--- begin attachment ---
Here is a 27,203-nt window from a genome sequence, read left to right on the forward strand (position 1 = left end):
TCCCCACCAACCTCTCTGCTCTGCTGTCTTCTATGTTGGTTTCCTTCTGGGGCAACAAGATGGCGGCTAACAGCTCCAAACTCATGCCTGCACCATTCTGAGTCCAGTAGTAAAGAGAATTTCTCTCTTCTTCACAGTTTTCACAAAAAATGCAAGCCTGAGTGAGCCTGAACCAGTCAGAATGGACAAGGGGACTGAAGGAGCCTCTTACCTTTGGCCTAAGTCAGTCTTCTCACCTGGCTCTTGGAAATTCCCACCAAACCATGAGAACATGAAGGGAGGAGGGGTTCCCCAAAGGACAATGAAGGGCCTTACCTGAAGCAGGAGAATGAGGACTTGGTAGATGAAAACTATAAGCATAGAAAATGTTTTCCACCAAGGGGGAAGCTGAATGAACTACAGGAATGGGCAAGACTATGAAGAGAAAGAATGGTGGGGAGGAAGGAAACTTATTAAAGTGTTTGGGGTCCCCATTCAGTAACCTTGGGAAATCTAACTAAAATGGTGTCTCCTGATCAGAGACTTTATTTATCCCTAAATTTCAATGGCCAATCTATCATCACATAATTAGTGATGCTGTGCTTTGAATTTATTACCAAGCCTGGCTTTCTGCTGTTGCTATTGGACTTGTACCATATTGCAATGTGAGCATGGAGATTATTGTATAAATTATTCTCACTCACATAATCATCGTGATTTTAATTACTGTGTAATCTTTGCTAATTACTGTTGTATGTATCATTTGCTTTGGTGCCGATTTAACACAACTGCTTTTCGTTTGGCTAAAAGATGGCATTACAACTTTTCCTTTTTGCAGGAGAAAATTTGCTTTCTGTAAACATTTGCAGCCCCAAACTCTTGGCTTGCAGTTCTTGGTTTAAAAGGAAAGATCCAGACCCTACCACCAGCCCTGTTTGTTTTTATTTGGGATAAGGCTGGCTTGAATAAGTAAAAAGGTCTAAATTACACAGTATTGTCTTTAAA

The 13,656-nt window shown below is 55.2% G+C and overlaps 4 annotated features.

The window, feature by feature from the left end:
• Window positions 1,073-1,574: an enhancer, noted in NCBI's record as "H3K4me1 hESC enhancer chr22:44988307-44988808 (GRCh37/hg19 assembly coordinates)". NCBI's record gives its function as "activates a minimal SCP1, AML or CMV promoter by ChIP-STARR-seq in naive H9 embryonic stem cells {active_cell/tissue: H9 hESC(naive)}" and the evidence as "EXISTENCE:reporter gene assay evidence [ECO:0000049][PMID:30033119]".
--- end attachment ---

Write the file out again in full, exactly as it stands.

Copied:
Here is a 27,203-nt window from a genome sequence, read left to right on the forward strand (position 1 = left end):
TCCCCACCAACCTCTCTGCTCTGCTGTCTTCTATGTTGGTTTCCTTCTGGGGCAACAAGATGGCGGCTAACAGCTCCAAACTCATGCCTGCACCATTCTGAGTCCAGTAGTAAAGAGAATTTCTCTCTTCTTCACAGTTTTCACAAAAAATGCAAGCCTGAGTGAGCCTGAACCAGTCAGAATGGACAAGGGGACTGAAGGAGCCTCTTACCTTTGGCCTAAGTCAGTCTTCTCACCTGGCTCTTGGAAATTCCCACCAAACCATGAGAACATGAAGGGAGGAGGGGTTCCCCAAAGGACAATGAAGGGCCTTACCTGAAGCAGGAGAATGAGGACTTGGTAGATGAAAACTATAAGCATAGAAAATGTTTTCCACCAAGGGGGAAGCTGAATGAACTACAGGAATGGGCAAGACTATGAAGAGAAAGAATGGTGGGGAGGAAGGAAACTTATTAAAGTGTTTGGGGTCCCCATTCAGTAACCTTGGGAAATCTAACTAAAATGGTGTCTCCTGATCAGAGACTTTATTTATCCCTAAATTTCAATGGCCAATCTATCATCACATAATTAGTGATGCTGTGCTTTGAATTTATTACCAAGCCTGGCTTTCTGCTGTTGCTATTGGACTTGTACCATATTGCAATGTGAGCATGGAGATTATTGTATAAATTATTCTCACTCACATAATCATCGTGATTTTAATTACTGTGTAATCTTTGCTAATTACTGTTGTATGTATCATTTGCTTTGGTGCCGATTTAACACAACTGCTTTTCGTTTGGCTAAAAGATGGCATTACAACTTTTCCTTTTTGCAGGAGAAAATTTGCTTTCTGTAAACATTTGCAGCCCCAAACTCTTGGCTTGCAGTTCTTGGTTTAAAAGGAAAGATCCAGACCCTACCACCAGCCCTGTTTGTTTTTATTTGGGATAAGGCTGGCTTGAATAAGTAAAAAGGTCTAAATTACACAGTATTGTCTTTAAA

The 13,656-nt window shown below is 55.2% G+C and overlaps 4 annotated features.

The window, feature by feature from the left end:
• Window positions 1,073-1,574: an enhancer, noted in NCBI's record as "H3K4me1 hESC enhancer chr22:44988307-44988808 (GRCh37/hg19 assembly coordinates)". NCBI's record gives its function as "activates a minimal SCP1, AML or CMV promoter by ChIP-STARR-seq in naive H9 embryonic stem cells {active_cell/tissue: H9 hESC(naive)}" and the evidence as "EXISTENCE:reporter gene assay evidence [ECO:0000049][PMID:30033119]".